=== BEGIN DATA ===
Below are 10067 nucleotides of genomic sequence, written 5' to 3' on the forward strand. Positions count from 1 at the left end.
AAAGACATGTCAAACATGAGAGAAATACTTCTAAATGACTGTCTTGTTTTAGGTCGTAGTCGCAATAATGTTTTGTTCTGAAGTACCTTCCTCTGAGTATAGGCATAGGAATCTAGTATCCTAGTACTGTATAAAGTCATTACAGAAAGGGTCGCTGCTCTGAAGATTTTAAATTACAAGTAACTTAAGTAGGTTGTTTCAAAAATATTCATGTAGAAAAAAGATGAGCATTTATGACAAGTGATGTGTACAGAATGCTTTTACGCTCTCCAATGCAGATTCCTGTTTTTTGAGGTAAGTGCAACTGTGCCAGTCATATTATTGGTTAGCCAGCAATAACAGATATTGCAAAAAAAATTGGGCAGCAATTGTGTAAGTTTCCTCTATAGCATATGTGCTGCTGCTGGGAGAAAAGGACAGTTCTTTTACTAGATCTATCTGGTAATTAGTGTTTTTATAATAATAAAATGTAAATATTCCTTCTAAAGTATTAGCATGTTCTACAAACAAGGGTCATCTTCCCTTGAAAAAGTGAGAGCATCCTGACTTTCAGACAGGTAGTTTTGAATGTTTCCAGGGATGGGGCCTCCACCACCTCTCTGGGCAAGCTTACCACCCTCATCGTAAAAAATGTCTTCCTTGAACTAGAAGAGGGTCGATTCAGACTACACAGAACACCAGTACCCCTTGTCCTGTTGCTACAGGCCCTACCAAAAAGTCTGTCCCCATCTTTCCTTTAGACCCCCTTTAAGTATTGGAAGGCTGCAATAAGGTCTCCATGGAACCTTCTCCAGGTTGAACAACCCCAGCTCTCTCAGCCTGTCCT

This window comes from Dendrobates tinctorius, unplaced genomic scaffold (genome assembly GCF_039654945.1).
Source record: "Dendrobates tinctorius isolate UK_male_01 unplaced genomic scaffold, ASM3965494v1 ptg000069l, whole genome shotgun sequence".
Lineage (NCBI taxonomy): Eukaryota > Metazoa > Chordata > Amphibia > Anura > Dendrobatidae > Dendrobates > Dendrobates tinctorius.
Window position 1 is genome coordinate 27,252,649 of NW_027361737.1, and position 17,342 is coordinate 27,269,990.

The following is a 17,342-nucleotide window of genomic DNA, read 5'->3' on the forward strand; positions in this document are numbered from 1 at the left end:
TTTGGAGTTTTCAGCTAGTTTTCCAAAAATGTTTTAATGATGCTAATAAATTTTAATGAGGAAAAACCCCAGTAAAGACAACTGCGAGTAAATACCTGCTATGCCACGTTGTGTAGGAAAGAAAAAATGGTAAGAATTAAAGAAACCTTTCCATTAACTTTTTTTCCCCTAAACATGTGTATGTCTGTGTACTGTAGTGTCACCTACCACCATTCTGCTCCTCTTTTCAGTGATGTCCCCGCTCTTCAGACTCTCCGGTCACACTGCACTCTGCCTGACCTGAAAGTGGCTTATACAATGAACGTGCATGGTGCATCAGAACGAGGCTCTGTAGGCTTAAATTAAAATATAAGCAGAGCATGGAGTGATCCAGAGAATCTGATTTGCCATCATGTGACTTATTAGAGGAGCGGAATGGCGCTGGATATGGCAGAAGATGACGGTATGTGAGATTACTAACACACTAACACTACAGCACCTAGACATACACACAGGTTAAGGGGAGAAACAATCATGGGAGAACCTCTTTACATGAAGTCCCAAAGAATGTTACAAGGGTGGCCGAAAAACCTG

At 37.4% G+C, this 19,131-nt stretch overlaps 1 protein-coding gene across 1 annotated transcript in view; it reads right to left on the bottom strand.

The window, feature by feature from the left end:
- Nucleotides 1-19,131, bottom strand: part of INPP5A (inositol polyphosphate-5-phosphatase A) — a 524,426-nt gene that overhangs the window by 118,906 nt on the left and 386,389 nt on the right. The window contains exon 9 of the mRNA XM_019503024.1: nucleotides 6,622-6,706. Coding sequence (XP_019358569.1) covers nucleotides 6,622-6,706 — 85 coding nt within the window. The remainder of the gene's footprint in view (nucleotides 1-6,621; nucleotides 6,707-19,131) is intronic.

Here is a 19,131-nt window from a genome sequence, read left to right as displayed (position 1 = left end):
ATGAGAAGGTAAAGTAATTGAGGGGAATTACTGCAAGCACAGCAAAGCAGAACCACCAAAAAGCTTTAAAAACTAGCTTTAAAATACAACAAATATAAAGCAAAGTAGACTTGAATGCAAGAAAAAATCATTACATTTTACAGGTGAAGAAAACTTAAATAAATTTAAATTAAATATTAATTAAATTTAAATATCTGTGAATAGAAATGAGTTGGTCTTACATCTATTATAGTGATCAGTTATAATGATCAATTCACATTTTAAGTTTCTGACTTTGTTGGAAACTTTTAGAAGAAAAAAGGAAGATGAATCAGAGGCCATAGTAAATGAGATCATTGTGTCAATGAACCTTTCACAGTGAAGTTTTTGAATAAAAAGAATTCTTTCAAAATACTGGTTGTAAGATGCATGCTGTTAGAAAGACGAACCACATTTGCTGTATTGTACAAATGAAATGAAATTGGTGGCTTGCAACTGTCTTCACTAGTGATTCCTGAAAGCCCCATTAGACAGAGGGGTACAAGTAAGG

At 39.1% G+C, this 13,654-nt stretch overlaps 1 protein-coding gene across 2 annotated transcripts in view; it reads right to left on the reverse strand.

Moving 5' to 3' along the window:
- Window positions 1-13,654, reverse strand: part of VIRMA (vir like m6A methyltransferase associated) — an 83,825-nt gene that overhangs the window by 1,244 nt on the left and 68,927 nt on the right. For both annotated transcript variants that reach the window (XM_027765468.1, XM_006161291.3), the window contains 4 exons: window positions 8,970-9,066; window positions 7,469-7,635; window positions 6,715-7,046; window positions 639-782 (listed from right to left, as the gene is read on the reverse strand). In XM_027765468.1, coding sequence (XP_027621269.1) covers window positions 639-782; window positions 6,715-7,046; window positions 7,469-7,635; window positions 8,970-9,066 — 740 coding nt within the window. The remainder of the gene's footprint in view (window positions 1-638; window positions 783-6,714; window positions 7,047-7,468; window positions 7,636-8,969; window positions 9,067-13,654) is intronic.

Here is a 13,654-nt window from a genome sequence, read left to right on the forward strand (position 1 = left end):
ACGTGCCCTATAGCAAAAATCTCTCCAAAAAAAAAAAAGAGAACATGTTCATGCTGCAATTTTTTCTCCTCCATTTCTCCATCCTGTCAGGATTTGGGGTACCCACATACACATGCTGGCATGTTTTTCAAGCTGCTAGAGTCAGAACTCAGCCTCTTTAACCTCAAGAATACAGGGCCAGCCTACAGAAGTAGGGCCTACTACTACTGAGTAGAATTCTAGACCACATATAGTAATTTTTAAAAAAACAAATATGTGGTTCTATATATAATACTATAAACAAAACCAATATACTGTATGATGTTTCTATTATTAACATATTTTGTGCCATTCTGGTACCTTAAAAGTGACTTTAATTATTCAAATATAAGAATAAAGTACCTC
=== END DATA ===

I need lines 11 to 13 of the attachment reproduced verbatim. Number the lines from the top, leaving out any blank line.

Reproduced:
- Nucleotides 1-19,131, bottom strand: part of INPP5A (inositol polyphosphate-5-phosphatase A) — a 524,426-nt gene that overhangs the window by 118,906 nt on the left and 386,389 nt on the right. The window contains exon 9 of the mRNA XM_019503024.1: nucleotides 6,622-6,706. Coding sequence (XP_019358569.1) covers nucleotides 6,622-6,706 — 85 coding nt within the window. The remainder of the gene's footprint in view (nucleotides 1-6,621; nucleotides 6,707-19,131) is intronic.

Here is a 19,131-nt window from a genome sequence, read left to right as displayed (position 1 = left end):
ATGAGAAGGTAAAGTAATTGAGGGGAATTACTGCAAGCACAGCAAAGCAGAACCACCAAAAAGCTTTAAAAACTAGCTTTAAAATACAACAAATATAAAGCAAAGTAGACTTGAATGCAAGAAAAAATCATTACATTTTACAGGTGAAGAAAACTTAAATAAATTTAAATTAAATATTAATTAAATTTAAATATCTGTGAATAGAAATGAGTTGGTCTTACATCTATTATAGTGATCAGTTATAATGATCAATTCACATTTTAAGTTTCTGACTTTGTTGGAAACTTTTAGAAGAAAAAAGGAAGATGAATCAGAGGCCATAGTAAATGAGATCATTGTGTCAATGAACCTTTCACAGTGAAGTTTTTGAATAAAAAGAATTCTTTCAAAATACTGGTTGTAAGATGCATGCTGTTAGAAAGACGAACCACATTTGCTGTATTGTACAAATGAAATGAAATTGGTGGCTTGCAACTGTCTTCACTAGTGATTCCTGAAAGCCCCATTAGACAGAGGGGTACAAGTAAGG